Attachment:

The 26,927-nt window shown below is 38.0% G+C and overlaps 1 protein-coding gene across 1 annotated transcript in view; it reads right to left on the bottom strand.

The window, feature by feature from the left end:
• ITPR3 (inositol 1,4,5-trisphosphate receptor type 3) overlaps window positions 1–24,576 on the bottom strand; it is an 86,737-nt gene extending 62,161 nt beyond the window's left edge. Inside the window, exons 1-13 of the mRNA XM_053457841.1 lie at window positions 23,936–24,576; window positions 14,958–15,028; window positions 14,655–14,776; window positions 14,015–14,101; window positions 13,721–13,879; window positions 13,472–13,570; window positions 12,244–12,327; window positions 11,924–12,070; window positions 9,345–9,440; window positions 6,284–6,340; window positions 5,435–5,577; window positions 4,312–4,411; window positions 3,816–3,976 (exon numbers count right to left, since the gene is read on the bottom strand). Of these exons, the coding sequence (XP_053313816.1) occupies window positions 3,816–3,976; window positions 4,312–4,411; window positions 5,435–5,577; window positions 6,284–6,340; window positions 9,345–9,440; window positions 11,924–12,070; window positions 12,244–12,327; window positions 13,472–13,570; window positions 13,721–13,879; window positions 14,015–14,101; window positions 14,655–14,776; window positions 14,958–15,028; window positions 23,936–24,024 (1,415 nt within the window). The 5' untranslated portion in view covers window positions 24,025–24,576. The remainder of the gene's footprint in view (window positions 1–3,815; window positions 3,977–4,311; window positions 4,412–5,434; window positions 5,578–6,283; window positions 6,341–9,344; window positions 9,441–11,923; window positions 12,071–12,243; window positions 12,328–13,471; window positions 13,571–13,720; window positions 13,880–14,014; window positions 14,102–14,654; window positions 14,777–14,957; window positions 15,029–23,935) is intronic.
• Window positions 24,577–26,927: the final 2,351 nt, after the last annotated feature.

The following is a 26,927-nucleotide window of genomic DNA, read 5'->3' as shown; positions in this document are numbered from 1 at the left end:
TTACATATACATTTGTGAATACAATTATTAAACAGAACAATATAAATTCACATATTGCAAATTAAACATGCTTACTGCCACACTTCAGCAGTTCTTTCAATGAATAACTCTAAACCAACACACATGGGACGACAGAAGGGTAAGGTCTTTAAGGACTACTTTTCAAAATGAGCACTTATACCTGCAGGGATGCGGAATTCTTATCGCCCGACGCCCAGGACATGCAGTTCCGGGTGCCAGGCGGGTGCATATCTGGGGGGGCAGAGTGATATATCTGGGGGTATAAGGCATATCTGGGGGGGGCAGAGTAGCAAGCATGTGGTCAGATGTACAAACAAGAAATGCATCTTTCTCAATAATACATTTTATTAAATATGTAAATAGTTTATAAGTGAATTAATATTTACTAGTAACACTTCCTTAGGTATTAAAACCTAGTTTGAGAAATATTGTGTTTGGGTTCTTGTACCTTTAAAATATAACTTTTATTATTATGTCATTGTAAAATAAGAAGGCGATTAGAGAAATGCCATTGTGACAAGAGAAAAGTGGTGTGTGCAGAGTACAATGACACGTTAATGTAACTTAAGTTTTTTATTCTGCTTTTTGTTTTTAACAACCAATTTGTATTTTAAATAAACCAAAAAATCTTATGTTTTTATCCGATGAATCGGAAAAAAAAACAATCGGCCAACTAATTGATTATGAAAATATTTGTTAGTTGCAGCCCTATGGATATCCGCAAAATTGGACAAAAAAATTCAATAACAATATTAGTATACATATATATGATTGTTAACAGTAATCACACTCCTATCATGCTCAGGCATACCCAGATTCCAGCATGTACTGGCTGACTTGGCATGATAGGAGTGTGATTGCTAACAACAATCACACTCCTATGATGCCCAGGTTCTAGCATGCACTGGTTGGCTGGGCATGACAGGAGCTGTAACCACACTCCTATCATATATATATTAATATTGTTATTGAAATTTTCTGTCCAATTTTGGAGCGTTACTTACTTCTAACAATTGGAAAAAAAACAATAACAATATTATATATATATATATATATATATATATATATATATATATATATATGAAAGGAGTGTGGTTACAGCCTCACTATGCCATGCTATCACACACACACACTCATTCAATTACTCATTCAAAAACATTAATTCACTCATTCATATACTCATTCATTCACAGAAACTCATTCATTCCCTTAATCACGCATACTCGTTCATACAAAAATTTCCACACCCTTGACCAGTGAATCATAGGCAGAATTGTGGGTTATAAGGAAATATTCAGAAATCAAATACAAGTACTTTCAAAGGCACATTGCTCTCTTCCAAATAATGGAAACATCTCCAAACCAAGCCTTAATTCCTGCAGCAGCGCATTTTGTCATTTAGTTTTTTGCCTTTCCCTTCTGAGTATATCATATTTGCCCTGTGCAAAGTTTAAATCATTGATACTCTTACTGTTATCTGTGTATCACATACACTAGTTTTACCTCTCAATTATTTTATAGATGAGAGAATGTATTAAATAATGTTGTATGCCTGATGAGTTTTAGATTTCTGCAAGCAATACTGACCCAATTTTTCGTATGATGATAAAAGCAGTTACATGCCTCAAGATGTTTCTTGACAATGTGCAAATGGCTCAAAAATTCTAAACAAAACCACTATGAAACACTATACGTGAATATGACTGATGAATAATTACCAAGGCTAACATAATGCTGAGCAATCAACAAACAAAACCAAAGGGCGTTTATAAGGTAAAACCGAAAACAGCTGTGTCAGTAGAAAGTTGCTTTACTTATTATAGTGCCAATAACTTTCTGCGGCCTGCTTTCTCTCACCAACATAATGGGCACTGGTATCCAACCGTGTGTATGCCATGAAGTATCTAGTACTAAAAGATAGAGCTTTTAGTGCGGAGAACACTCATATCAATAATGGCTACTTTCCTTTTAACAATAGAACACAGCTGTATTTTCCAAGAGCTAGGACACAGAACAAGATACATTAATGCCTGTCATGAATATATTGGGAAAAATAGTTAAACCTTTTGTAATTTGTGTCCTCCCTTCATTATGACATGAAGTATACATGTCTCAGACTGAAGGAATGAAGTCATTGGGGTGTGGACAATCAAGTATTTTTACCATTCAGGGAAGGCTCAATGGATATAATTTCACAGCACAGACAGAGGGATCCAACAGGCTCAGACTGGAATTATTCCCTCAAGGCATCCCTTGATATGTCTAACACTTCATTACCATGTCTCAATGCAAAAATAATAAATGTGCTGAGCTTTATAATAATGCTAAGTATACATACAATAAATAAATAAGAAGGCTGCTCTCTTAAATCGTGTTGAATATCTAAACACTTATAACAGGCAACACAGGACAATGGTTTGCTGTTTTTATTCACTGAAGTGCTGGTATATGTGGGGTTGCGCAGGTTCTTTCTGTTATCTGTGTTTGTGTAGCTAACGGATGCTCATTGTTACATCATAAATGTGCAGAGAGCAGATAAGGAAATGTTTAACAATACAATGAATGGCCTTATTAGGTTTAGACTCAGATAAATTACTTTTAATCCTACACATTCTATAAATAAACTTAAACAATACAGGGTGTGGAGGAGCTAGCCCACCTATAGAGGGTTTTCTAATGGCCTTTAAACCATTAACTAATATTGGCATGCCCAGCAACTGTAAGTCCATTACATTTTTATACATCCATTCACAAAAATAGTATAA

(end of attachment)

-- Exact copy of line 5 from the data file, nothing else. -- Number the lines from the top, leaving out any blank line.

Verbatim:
The following is a 26,927-nucleotide window of genomic DNA, read 5'->3' as shown; positions in this document are numbered from 1 at the left end: